#1: A shift to low-value, high-volume transactions from the reverse. The average value of a cheque transaction is currently around Rs 75,000, but the average value of e-wallet payments is Rs 300-500, and Rs 30 for a mobile recharge. Banks cannot expect to make their moolah from high-margin businesses in the future. UPI will thin down all margins. For example, the transaction fee on a UPI can be as low as 75 paise— with NPCI taking 25 paise, and the bank the other 50. With volumes, the rates could fall further. A fee of less than a rupee is worthwhile even for small value payments above Rs 100.
#2: Credentials have moved from banks’ proprietary sphere to third parties. When a bank gives you a credit card or a PIN number, it owns both; when transactions shift to mobile phones and Aadhaar identification, the authentication factor moves to a third party beyond the bank. Effectively, the customer data base will be owned at multiple points.
#3: Changing service providers will become easier as switching costs are going down. Today, it is difficult for customers to change banks for various reasons. But they can change mobiles fairly easily. With two SIM cards, mobile users can switch service providers with a simple click. As customers get wooed by multiple banks, customers can shop for the best rates from any bank using mobile interfaces. When KYC (know your customer) details are unified in a central database, as mandated by the RBI, switching banks will also be very easy for the documentation need not be duplicated. Whether it is a loan or an insurance policy or even a deposit product, switching will be easier in the future. Banks will have to compete harder for business. Easy money from current and savings accounts will also shrink when payments banks seek a share of the pie.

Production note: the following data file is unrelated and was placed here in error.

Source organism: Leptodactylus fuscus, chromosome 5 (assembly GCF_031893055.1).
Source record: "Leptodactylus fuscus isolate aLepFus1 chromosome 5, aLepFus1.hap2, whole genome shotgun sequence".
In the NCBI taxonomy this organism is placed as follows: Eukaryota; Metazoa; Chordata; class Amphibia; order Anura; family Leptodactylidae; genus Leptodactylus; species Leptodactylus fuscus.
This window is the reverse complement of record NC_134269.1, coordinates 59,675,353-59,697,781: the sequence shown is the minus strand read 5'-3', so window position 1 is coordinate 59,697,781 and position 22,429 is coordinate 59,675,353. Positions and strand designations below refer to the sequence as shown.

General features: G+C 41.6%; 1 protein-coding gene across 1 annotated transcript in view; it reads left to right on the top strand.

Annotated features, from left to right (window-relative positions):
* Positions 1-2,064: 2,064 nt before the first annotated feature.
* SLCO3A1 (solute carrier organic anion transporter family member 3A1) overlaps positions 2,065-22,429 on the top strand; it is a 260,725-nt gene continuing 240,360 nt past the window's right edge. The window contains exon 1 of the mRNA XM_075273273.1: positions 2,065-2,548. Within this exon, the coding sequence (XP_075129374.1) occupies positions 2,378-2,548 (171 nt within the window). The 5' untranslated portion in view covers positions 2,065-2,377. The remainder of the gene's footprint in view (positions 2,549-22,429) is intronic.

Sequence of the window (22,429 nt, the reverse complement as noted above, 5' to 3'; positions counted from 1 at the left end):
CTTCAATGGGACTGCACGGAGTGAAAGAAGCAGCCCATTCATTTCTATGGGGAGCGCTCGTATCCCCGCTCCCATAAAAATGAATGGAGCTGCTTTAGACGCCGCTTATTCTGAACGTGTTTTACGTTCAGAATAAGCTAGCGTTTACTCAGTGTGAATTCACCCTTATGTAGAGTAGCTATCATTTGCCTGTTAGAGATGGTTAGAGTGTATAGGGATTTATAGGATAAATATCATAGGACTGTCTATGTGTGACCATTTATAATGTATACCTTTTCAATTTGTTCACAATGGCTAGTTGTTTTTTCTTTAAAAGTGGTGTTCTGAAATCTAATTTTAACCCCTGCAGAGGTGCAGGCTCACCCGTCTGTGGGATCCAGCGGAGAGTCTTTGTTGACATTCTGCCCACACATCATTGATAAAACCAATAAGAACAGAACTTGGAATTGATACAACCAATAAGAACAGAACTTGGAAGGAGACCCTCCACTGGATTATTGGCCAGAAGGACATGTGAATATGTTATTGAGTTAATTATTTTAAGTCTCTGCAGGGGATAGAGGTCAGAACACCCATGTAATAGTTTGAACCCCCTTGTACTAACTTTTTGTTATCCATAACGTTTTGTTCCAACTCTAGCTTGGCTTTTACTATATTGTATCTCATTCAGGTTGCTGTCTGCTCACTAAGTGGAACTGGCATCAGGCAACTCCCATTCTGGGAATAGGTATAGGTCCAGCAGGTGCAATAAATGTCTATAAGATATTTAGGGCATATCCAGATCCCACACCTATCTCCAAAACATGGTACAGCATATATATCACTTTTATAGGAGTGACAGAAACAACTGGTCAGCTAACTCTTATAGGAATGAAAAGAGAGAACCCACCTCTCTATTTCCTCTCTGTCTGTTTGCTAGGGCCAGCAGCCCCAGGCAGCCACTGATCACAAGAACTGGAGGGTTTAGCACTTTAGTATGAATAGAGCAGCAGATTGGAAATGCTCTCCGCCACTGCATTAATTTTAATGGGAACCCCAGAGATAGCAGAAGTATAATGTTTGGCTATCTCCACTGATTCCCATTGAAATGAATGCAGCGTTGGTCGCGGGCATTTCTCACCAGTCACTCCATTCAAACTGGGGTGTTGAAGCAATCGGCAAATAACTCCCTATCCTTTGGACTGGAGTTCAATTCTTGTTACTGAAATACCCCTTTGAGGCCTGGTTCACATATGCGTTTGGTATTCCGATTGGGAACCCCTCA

#4: Lending rates will be less rigid and the price will be based on who is borrowing. Credit risk can be gauged not only from your individual credit score but from multiple records, including e-wallet and mobile payment behaviour. Credit will, thus, be offered on the basis of expected default risks. So rates will be individual-specific. Interest rate divergence will also narrow, as the market becomes more efficient. Currently, there is no rationale for giving the richest customers credit at throwaway rates while fleecing rural borrowers and small businesses through moneylenders or informal lenders.
Second generation mass disintermediation is here; in the first stage, the banking industry’s best customers raised money directly from investors; in stage two, all bank customers will be able to shop around for the best borrowing and lending rates from any player, whether it’s the bank or a financial company. Banks themselves could become faceless intermediaries— and optional to your existence.
#5: Business models are changing from fee-based to data-based. Microsoft still sells its software for a fee; Google uses its data to give you services free while charging advertisers for delivering the right customer to them. This model will impact banking too. They have to learn to use their data to build alternate revenue streams.
India has developed one of the world’s most advanced payments system. UPI, mobile-based payments systems and third party identification will change the face of money completely. In fact, money itself can be dispensed with once UPI becomes universal. Who needs cash when you can transfer virtual money through your phone?
The downside risks are not inconsequential; risks of phone thefts and phone hacking will increase as rogues realise the benefits of taking a slice of virtual money.